Never trust the index!

+23 votes
I have an ancestor, Joseph Mullins who fought at Yorktown under George Washington.  I only discovered him and his records since starting at WikiTree.  Been working on his profile all year and I was just stumped that I couldn't find him on the 1830 census.  He had migrated from VA to Grainger, TN, and then to Bedford, TN and he wasn't showing in either county.  By 1830 he was about 91 years old - couldn't find ANYONE in the census records at that age.

Back to square one: a search with no first name, then a search with only the initial for the last name.  Hours of painstaking searching.  Searched every county and finally, I found one record in the adjoining county that had some promise under the name of Joseph Mullius - but this guy was only 80, not 90.  I thought I'd give it a check - sure enough, the box for 90 to 100 years was checked.  Whoever indexed the data put in the wrong value for the age AND the name.

Bottom line: if you can't find a record, try different ages, different name spellings, different areas - your record my just be indexed incorrectly.
WikiTree profile: Joseph Mullins
in The Tree House by SJ Baty G2G Astronaut (1.1m points)
Using the wildcard * can be immensely helpful where the * is allowed/accepted.  Numerous times I have found who I am looking for just one letter off the actual spelling because of that wonderful *.

Where is it accepted?  Family Search, Ancestry?  Inquiring minds wanna know! cheeky

wow! congratulations on finding him!
Well, it works on Scotland's People .. and on the NSW BDM online search, but NOT the Queensland one that I've experienced.  (Most, but not all, of my lookups occur in those three places.)

5 Answers

+8 votes
Best answer

Really, that should be in all CAPS!  wink

Also, really - just don't even get me started!!!

But one that comes to mind is my great-great grandmother Standley's death certificate. The handwriting was so bad that even Vital Records didn't find it when I had mailed in for it, years ago, even though I knew the exact town and year. Fortunately, has PA death certificates these days.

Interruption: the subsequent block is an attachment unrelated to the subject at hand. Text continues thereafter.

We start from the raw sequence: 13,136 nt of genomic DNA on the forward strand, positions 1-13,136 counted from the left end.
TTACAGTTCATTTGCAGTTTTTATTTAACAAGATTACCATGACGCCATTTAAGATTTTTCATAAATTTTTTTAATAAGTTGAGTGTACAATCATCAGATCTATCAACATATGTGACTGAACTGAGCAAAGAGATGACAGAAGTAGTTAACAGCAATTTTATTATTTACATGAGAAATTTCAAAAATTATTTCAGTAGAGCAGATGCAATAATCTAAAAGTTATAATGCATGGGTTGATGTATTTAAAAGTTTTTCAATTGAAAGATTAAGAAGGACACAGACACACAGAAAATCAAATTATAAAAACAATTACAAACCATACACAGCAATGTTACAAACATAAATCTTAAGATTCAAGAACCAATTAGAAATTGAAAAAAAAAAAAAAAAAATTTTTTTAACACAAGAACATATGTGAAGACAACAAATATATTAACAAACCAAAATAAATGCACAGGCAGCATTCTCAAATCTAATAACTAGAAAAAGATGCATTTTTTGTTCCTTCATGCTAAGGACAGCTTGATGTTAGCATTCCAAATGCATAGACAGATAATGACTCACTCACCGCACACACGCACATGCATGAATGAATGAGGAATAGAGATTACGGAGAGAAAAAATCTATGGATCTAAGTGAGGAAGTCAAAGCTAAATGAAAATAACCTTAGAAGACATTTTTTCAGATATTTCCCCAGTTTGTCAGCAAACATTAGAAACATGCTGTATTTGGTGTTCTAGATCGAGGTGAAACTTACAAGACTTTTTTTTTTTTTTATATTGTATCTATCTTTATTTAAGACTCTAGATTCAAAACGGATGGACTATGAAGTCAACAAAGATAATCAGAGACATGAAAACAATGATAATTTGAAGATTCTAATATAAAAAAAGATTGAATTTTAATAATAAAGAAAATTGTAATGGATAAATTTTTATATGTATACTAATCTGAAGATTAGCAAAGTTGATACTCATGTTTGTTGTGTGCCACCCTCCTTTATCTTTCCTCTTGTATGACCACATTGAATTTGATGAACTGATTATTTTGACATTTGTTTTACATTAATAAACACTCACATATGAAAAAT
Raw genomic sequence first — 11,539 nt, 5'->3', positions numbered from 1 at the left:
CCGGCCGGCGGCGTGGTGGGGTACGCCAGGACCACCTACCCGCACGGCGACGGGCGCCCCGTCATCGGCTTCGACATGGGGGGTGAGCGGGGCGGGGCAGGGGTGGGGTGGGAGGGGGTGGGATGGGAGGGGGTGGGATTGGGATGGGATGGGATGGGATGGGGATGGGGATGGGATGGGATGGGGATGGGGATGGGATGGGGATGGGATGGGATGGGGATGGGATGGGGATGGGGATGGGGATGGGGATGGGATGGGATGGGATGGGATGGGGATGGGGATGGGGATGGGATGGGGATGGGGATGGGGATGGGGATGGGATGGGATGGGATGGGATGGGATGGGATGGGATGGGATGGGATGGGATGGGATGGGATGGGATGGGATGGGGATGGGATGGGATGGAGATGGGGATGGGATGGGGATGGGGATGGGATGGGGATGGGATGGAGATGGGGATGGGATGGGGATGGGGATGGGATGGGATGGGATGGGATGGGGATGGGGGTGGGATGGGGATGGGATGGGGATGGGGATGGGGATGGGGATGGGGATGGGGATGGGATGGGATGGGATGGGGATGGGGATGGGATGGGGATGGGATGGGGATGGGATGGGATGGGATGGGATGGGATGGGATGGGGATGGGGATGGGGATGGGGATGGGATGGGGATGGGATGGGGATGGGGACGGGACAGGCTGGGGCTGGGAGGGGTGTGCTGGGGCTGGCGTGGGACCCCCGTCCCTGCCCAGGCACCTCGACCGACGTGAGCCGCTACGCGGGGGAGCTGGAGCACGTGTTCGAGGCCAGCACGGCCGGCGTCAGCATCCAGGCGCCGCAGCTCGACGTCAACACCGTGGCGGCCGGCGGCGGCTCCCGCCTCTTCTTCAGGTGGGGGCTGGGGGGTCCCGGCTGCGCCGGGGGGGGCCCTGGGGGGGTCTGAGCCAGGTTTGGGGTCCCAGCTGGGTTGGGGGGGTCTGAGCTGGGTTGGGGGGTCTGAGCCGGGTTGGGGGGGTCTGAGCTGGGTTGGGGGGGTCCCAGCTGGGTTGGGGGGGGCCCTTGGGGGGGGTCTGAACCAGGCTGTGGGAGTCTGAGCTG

But had it indexed as "Barbara K Slamby", which is a far cry from "Barbara Catherine (Fox) Standley". To finally find it, I searched for somebody with the exact month of death, for her county. This was NOT the first thing I tried, nor the second. Or third. Or fourth...

"Mullins" vs "Mullius" is a pretty typical kind of error. A handwritten "N" can EASILY look like a hand-written "u". EXPECT that kind of thing, as often as not!

You're hardly going to find ANYTHING if you rely on the indices to be 100% perfect. You MUST, MUST, MUST learn to use the available search criteria creatively!!!!! And BE PERSISTENT!

by Frank Stanley G2G6 Mach 7 (72.1k points)
selected by Shaun Doust
Shaun, you beat me to it!  Definitely the best answer today!
+9 votes
The spelling of my great-grandfather's name was messed up on the original documents,but even further mashed up on's index.
by David Hughey G2G Astronaut (1.6m points)
In yet another example, my gg-grandfather was "missing" because Oliver G. Ranck was transcribed as Oliver O. Ranch.  And his daughter's husband was Cull instead of Tull.
+8 votes

   This is so true. So many times on a multitude of databases that I was able to find the correct info by using a wildcard search or, as they do on many sites, change the search parameters from exact to sounds like or some other variation of that.
by Mike Guzzetta G2G6 Mach 4 (41.2k points)
+6 votes
My paternal side is McFatter -- a rareish surname that census takers just COULD NOT handle. They spelled it McFadder, McFalter, McFathy (!), etc. Even in meatspace, when I tell people the name, they will say, "Oh, so McFadden?" No, it's not McFadden or McFadyen. It doesn't even appear to be an old variant of those surnames.

My point is, I've spent so long hunting members of this family that possess a sixth sense for McFatters. I can smell a McFatter! I've done many wildcard searchs, even down to searching "McF*!"
by Jessica Key G2G6 Pilot (223k points)
+4 votes
Just for fun, SJ: my ancestor, Henry Underwood, surrendered at Yorktown while serving in a Loyalist regiment.
by Pip Sheppard G2G Astronaut (2.3m points)

Ah ha!  I just discovered that Joseph Mullins, my ancestor who served under Washington, his grandson married Izzibiah Carter, granddaughter and great-granddaughter to loyalist militiamen Lewis Banton and John Carter.  And so, what do you do when you're on the losing side and Canada is too far away?  You name your son George Washington Carter wink

By the way, I see a lot of member profiles proclaiming that they are descended from this or that patriot, I don't see too many of the same for loyalists.  Speaking of, I have yet to add Lewis and John to my profile... blush

GW Carter, now that’s a great “get-around.” My Henry’s son (ancestor Reuben) married Elizabeth, the daughter of another Loyalist, Gaspar Club. Their son, Jacob Underwood, married the granddaughter of a King’s Mountain patriot. A “get-around” by dilution though marriage.

Finally added them - I did give them a scarlet badge though cheeky

If Lewis Blanton fought in the back country of South Carolina during the Rev War, then he was involved in the most brutal aspect of the entire war. Great piece of history!

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